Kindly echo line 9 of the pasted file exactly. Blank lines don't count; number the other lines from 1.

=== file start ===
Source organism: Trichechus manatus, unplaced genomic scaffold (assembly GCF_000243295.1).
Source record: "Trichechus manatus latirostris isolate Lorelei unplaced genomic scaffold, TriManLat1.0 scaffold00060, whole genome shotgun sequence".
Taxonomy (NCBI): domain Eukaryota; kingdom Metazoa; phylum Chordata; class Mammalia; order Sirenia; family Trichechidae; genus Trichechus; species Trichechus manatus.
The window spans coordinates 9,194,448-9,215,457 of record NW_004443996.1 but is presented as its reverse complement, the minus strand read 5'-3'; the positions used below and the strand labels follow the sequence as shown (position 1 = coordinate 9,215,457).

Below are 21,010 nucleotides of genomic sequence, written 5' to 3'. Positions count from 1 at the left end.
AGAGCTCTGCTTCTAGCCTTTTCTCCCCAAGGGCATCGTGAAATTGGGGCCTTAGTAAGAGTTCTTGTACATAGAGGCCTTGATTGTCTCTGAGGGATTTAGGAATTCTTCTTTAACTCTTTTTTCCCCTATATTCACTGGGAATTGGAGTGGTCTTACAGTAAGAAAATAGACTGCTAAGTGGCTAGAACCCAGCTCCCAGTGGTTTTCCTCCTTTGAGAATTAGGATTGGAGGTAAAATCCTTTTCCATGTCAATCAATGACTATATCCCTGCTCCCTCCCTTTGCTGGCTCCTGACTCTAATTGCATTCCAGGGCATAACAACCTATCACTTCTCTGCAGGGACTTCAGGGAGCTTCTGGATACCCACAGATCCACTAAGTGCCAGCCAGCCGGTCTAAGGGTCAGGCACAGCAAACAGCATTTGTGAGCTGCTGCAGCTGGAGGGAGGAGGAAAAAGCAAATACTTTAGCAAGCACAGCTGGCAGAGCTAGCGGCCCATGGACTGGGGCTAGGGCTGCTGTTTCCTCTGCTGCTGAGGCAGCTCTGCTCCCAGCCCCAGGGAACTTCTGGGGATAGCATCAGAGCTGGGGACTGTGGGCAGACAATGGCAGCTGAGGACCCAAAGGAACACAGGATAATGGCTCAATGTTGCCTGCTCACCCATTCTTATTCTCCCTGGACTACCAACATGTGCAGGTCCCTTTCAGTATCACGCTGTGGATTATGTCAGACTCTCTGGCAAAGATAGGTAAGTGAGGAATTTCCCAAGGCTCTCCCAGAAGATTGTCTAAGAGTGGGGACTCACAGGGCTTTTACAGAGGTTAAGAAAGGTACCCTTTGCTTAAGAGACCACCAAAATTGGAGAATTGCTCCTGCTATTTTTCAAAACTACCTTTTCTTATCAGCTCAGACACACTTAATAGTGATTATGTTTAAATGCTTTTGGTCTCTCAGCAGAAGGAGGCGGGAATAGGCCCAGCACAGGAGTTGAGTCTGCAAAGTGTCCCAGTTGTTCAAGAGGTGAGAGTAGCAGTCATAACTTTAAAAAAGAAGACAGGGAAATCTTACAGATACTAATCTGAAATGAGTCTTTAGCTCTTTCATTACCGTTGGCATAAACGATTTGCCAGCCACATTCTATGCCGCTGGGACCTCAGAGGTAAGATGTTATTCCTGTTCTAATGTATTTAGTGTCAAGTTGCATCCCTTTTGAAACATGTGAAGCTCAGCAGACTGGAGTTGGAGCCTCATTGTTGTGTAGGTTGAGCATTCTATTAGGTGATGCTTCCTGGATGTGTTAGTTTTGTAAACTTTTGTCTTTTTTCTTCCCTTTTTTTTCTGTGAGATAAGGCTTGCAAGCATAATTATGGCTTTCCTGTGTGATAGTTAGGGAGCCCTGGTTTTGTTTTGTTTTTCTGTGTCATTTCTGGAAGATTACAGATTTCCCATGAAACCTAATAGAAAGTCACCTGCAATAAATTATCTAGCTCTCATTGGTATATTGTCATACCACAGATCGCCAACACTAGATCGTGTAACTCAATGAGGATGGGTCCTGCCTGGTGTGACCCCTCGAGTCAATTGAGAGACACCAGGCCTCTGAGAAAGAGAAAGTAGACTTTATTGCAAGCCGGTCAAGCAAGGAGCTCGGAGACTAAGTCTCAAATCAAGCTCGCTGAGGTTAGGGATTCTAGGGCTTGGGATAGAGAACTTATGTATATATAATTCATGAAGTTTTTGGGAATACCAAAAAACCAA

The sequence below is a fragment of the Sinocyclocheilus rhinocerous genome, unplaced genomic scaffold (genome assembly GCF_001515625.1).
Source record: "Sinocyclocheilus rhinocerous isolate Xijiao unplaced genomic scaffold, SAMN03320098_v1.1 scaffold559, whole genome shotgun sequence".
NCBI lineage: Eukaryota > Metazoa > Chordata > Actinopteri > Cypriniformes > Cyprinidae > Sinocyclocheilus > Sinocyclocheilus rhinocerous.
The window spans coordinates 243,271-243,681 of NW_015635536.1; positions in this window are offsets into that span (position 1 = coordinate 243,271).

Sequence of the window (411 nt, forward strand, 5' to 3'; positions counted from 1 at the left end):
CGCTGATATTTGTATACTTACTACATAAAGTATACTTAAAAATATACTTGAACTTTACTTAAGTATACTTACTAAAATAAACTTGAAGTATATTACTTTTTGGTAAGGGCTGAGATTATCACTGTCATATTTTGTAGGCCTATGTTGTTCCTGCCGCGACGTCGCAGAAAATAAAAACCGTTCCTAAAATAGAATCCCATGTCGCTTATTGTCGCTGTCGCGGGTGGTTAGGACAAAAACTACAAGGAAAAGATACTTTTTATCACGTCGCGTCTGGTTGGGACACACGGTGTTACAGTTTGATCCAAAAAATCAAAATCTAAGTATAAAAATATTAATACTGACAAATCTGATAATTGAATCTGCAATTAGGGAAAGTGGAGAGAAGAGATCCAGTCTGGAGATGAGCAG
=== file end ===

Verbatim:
NCBI lineage: Eukaryota > Metazoa > Chordata > Actinopteri > Cypriniformes > Cyprinidae > Sinocyclocheilus > Sinocyclocheilus rhinocerous.